Sunday, October 14, 2018

The Protean Ursula K. Le Guin



Charles Vess: The Books of Earthsea (2018)

i.m. Ursula Kroeber Le Guin
(21 October 1929 - 22 January 2018)


It's hard to think of a time when I hadn't read Ursula Le Guin's work. I suppose I can date it fairly precisely if I think about it. A Wizard of Earthsea was lent to my sister Anne by her standard four teacher, a thin, dark-haired, intense young woman whose name escapes me now. And since Anne was only a year ahead of me at school, that would make it 1971, when the book (first published in 1968) was only a few years old. That means I've been reading Le Guin for roughly 47 years - amazing, really, when you think about it.



Ursula Le Guin: A Wizard of Earthsea (1968)


Already a fan of such writers as Alan Garner, C. S. Lewis, and J. R. R. Tolkien, I could see that this was something quite different: different, but equally valid.

The Tombs of Atuan (1971), which we all read next, was a very different kettle of fish: more layered, subjective and intensely personal. I didn't like it as much as the more objective, epic voice of A Wizard of Earthsea, but (once again), even at that age, I could see it was just as valid.



Ursula K. Le Guin: The Lathe of Heaven (1971)


The Farthest Shore (1972), when it came out the next year, seemed to combine the best features of the two styles.

By then I was hopelessly hooked, and - soon after - started my long, slow immersion in her early science fiction: first The Lathe of Heaven (which my father had in a scruffy little paperback edition: still possibly my favourite among all of her books), then the far more difficult Left Hand of Darkness - which still terrifies as much as it enthuses me - and finally her wonderful 'ambiguous Utopia', The Dispossessed.



Ursula K. Le Guin et al.: The Left Hand of Darkness (1969)


After those early books came a long period of disappointment for me. Her early work seemed to me to constitute a touchstone of excellence in speculative fiction that only the greatest could hope to equal. But what was I to make of The Eye of the Heron or Buffalo Gals?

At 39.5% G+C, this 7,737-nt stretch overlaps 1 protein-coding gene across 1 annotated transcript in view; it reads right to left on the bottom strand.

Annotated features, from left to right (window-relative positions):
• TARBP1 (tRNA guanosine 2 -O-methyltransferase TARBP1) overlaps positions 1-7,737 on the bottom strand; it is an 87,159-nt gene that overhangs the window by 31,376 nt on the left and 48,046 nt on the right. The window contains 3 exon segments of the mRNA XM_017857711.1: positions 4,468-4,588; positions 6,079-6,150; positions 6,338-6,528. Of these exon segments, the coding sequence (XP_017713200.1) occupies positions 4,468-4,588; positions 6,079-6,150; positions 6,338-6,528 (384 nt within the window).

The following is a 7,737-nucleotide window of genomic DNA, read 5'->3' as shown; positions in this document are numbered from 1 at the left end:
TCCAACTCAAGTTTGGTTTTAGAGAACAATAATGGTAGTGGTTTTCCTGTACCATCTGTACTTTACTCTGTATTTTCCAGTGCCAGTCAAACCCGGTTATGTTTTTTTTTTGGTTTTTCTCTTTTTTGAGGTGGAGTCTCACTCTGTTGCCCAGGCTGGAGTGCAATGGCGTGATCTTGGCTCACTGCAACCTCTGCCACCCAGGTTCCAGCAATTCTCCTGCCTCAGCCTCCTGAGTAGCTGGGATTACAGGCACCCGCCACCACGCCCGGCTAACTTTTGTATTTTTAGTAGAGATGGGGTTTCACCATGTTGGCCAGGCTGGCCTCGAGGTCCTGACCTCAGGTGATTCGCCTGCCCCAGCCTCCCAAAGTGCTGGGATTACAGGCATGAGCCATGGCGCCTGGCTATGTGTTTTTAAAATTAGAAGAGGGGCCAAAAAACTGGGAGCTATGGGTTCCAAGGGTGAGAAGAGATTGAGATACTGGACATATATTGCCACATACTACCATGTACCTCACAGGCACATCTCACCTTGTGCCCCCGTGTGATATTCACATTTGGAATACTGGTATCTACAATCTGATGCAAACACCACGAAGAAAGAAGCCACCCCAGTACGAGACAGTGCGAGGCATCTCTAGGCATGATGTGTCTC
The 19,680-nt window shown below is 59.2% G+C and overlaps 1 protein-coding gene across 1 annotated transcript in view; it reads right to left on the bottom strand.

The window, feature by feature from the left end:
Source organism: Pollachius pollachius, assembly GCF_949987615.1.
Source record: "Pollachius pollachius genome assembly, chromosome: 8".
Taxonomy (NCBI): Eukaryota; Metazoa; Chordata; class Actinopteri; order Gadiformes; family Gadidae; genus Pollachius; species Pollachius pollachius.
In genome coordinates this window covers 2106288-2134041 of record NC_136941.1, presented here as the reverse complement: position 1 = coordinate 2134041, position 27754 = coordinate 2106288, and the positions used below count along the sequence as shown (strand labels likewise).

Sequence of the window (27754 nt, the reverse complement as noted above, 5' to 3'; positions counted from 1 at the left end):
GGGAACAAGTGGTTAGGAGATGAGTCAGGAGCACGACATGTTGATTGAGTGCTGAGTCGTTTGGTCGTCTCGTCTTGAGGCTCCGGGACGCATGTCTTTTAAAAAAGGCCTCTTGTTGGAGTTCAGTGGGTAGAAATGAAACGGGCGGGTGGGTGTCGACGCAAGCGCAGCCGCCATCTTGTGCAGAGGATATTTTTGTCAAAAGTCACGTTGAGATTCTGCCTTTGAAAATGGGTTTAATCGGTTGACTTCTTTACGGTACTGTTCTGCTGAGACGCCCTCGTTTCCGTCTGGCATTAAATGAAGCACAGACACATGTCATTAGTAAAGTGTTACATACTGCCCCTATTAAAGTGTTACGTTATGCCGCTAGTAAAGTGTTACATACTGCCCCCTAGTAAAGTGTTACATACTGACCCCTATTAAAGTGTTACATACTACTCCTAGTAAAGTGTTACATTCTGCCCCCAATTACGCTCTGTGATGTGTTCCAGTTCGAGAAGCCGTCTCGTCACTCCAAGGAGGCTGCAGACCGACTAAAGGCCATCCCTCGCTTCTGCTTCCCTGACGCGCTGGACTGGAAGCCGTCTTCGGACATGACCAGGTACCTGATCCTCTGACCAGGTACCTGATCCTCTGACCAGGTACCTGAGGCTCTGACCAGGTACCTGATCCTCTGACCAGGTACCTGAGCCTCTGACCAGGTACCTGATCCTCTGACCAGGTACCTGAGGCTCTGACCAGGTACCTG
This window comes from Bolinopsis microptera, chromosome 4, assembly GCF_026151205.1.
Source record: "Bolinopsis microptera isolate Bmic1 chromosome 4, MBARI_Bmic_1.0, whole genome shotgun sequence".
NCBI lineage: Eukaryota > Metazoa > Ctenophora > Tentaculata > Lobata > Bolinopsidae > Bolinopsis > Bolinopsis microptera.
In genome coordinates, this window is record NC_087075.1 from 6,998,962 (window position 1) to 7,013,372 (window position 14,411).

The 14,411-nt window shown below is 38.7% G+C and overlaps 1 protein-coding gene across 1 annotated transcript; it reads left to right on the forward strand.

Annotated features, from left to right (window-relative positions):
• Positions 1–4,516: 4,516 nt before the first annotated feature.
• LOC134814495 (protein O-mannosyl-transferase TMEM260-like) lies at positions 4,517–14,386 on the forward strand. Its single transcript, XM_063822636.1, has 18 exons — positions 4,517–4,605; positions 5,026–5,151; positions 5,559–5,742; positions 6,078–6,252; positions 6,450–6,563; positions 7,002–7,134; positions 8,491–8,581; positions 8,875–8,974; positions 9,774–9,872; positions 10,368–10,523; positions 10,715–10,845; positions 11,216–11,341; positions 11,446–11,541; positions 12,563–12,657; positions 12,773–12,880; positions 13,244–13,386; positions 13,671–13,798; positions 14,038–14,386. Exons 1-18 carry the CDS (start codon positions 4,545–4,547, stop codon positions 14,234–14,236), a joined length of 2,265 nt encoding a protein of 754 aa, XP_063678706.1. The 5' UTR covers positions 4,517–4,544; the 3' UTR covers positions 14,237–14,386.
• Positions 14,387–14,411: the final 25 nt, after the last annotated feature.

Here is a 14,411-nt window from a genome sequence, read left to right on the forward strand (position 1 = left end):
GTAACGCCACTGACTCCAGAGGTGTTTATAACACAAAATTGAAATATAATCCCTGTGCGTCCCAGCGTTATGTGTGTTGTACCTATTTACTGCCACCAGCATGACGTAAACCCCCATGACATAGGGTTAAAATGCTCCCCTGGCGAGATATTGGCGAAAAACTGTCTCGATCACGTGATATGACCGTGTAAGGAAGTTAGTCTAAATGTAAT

It seemed to me as if (to quote C. S. Lewis's witty denunciation of H. G. Wells) she "had sold her birthright for a pot of message." The wonderfully subtle and nuanced gender relations in books such as The Left Hand of Darkness or the original Earthsea Trilogy had been traded in for the strident excesses of militant feminism.



Ursula K. Le Guin et al.: The Eye of the Heron (1978)


The thing about addicts, though, is that it's very hard for them to break free from their addictions. By now the habit was formed, and I dutifully read book after book of hers, hoping against hope for a return to form. This even after she'd dared to politicise the pristine fantasy world of her own Earthsea with the bitter pill of Tehanu (1990).



Ursula K. Le Guin et al.: Tehanu (1990)


The years came and went, the books piled up: particularly the collections of short stories, a form which has always seemed particularly congenial to her. Eventually even I, the stupid mule, began to get it, began to read back with a bit more insight, began to see how my adolescent judgements of her work simply betokened a lack of political maturity.

Now even those novels and stories of her middle period seem to me clearly integrated into her work as a whole - it makes me blush to realise how blindly stuck in my ways I must have been to think otherwise: to fail (for instance) to see the merits of such a wonderful story as 'Buffalo Gals, Won't You Come Out Tonight.'



Ursula K. Le Guin: Always Coming Home (1985)


Interestingly enough, I didn't share the adverse reaction to Always Coming Home when it first came out - after, that is, I'd learned that it had to be read straight through: songs, folklore, ethnologies, etymologies and all, if one was to have any hope of understanding the narrative all those things frame. Do they exist for the story, or does the story exist for them? It's an interesting question, but one - by its very nature - which remains unanswerable.



Always Coming Home remains her most ambitious novel: the one which really betrays how much she was her father's daughter: Alfred L. Kroeber (1876-1960), one of the most influential ethnologists who ever lived, famous (or infamous, depending on how you read it) as one of the protagonists of the so-called Ishi saga, the story of which was eventually written as Ishi in Two Worlds (1961) by Theodora Kroeber, Ursula's mother - who never met Ishi himself - after her husband's death.